What Carlson was actually doing in “Men in America,” which concluded last week, was offering his version of an explanation of why conditions are dreadful for so many American men. He blamed a combination of immigration, automation, second-wave feminism, the vilification of traditional masculinity, and certain ill-advised government programs. Reasonable people might find his explanation cynical or demagogic. But that’s beside the point. For whether or not he’s right about the reasons why men are facing hard times, Carlson is surely right that they are. Meanwhile, his critics, in a representative stand-in for polite progressive opinion, were content to mock or deny the existence of this state of affairs rather than take a stab at offering an alternative explanation for its causes.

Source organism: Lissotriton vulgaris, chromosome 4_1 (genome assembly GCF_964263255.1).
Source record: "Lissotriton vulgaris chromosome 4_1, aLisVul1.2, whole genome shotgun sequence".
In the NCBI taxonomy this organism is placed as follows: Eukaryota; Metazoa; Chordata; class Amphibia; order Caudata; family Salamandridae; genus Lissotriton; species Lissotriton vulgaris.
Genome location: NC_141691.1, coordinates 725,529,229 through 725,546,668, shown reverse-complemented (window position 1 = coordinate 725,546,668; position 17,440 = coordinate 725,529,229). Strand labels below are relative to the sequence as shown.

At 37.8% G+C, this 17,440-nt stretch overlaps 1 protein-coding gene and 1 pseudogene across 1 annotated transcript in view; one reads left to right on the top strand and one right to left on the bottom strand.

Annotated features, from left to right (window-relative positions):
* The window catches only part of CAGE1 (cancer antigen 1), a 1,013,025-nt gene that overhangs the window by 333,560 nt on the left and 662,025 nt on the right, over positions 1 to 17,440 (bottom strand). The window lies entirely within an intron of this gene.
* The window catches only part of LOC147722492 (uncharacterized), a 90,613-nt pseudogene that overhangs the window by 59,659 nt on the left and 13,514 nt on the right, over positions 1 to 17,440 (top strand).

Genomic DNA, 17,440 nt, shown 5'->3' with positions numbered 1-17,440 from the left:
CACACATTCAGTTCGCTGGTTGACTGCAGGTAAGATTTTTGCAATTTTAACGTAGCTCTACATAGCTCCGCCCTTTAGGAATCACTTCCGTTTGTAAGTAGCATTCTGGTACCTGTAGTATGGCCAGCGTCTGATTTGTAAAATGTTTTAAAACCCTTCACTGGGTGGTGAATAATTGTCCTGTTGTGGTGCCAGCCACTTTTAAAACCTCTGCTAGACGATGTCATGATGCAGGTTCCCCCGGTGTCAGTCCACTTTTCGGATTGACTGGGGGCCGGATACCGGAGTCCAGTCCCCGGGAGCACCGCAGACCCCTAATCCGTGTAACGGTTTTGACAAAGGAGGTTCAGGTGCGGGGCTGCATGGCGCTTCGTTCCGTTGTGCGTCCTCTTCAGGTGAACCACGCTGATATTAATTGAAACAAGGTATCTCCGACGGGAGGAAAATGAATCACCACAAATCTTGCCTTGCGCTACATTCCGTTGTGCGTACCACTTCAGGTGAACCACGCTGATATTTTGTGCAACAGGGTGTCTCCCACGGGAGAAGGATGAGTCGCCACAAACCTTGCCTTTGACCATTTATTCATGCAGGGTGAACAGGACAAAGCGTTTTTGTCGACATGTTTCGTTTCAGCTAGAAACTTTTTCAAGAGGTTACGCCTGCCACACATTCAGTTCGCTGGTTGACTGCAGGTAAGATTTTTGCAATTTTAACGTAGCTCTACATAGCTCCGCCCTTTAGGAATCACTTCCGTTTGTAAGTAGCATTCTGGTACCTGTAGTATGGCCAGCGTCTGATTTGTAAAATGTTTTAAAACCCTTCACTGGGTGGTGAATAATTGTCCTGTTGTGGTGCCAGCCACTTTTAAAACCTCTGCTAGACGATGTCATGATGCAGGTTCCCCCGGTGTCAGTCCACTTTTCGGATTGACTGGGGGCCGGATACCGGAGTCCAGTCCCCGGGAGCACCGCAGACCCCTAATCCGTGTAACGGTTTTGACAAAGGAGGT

Which of course is why there’s demand for a “Men in America” series at all. Carlson is making an obvious play for what Elliot Kaufman calls the Jordan Peterson demographic: men in their late teens, twenties, and early thirties who are frustrated with the way their lives are going, often for good reason, and eager for someone to recognize their plight and offer a way out.